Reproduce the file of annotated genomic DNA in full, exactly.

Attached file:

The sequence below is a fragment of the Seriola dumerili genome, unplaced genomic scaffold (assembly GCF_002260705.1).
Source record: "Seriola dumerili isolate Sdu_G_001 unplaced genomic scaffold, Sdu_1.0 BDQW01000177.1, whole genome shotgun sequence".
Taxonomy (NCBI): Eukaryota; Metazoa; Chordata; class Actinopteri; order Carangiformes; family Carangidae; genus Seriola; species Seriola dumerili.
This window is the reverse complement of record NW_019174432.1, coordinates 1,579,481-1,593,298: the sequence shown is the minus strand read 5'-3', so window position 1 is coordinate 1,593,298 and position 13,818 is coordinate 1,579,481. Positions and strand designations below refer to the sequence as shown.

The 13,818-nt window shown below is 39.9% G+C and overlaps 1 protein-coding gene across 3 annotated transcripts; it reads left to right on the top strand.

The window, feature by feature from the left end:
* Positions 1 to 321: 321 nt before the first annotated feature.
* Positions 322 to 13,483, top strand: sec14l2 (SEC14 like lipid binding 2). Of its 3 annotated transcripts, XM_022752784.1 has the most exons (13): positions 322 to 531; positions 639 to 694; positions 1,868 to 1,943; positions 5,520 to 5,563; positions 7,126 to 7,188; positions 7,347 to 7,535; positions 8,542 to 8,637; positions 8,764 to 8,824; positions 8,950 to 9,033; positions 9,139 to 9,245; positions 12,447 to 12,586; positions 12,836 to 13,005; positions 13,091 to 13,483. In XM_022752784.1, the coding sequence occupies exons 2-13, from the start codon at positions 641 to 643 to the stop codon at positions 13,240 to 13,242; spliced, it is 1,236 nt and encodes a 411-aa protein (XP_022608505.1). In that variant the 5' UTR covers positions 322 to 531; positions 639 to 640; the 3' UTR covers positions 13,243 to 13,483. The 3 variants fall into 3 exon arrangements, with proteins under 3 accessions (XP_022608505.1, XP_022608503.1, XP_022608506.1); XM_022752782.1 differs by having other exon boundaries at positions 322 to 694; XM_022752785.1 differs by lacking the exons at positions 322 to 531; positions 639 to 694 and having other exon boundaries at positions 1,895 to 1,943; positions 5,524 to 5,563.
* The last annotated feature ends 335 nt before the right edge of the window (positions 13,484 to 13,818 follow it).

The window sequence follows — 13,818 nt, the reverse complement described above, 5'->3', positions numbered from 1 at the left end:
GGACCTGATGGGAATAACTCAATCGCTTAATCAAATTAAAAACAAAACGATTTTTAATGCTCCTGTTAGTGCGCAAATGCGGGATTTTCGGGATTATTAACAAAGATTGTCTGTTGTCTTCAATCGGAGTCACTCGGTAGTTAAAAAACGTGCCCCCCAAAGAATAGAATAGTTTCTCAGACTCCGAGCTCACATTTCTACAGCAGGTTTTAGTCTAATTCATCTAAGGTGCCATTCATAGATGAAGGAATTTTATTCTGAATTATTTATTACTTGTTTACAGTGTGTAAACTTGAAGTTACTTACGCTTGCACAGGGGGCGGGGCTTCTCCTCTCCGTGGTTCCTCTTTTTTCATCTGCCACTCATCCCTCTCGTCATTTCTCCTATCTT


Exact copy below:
The sequence below is a fragment of the Seriola dumerili genome, unplaced genomic scaffold (assembly GCF_002260705.1).
Source record: "Seriola dumerili isolate Sdu_G_001 unplaced genomic scaffold, Sdu_1.0 BDQW01000177.1, whole genome shotgun sequence".
Taxonomy (NCBI): Eukaryota; Metazoa; Chordata; class Actinopteri; order Carangiformes; family Carangidae; genus Seriola; species Seriola dumerili.
This window is the reverse complement of record NW_019174432.1, coordinates 1,579,481-1,593,298: the sequence shown is the minus strand read 5'-3', so window position 1 is coordinate 1,593,298 and position 13,818 is coordinate 1,579,481. Positions and strand designations below refer to the sequence as shown.

The 13,818-nt window shown below is 39.9% G+C and overlaps 1 protein-coding gene across 3 annotated transcripts; it reads left to right on the top strand.

The window, feature by feature from the left end:
* Positions 1 to 321: 321 nt before the first annotated feature.
* Positions 322 to 13,483, top strand: sec14l2 (SEC14 like lipid binding 2). Of its 3 annotated transcripts, XM_022752784.1 has the most exons (13): positions 322 to 531; positions 639 to 694; positions 1,868 to 1,943; positions 5,520 to 5,563; positions 7,126 to 7,188; positions 7,347 to 7,535; positions 8,542 to 8,637; positions 8,764 to 8,824; positions 8,950 to 9,033; positions 9,139 to 9,245; positions 12,447 to 12,586; positions 12,836 to 13,005; positions 13,091 to 13,483. In XM_022752784.1, the coding sequence occupies exons 2-13, from the start codon at positions 641 to 643 to the stop codon at positions 13,240 to 13,242; spliced, it is 1,236 nt and encodes a 411-aa protein (XP_022608505.1). In that variant the 5' UTR covers positions 322 to 531; positions 639 to 640; the 3' UTR covers positions 13,243 to 13,483. The 3 variants fall into 3 exon arrangements, with proteins under 3 accessions (XP_022608505.1, XP_022608503.1, XP_022608506.1); XM_022752782.1 differs by having other exon boundaries at positions 322 to 694; XM_022752785.1 differs by lacking the exons at positions 322 to 531; positions 639 to 694 and having other exon boundaries at positions 1,895 to 1,943; positions 5,524 to 5,563.
* The last annotated feature ends 335 nt before the right edge of the window (positions 13,484 to 13,818 follow it).

The window sequence follows — 13,818 nt, the reverse complement described above, 5'->3', positions numbered from 1 at the left end:
GGACCTGATGGGAATAACTCAATCGCTTAATCAAATTAAAAACAAAACGATTTTTAATGCTCCTGTTAGTGCGCAAATGCGGGATTTTCGGGATTATTAACAAAGATTGTCTGTTGTCTTCAATCGGAGTCACTCGGTAGTTAAAAAACGTGCCCCCCAAAGAATAGAATAGTTTCTCAGACTCCGAGCTCACATTTCTACAGCAGGTTTTAGTCTAATTCATCTAAGGTGCCATTCATAGATGAAGGAATTTTATTCTGAATTATTTATTACTTGTTTACAGTGTGTAAACTTGAAGTTACTTACGCTTGCACAGGGGGCGGGGCTTCTCCTCTCCGTGGTTCCTCTTTTTTCATCTGCCACTCATCCCTCTCGTCATTTCTCCTATCTT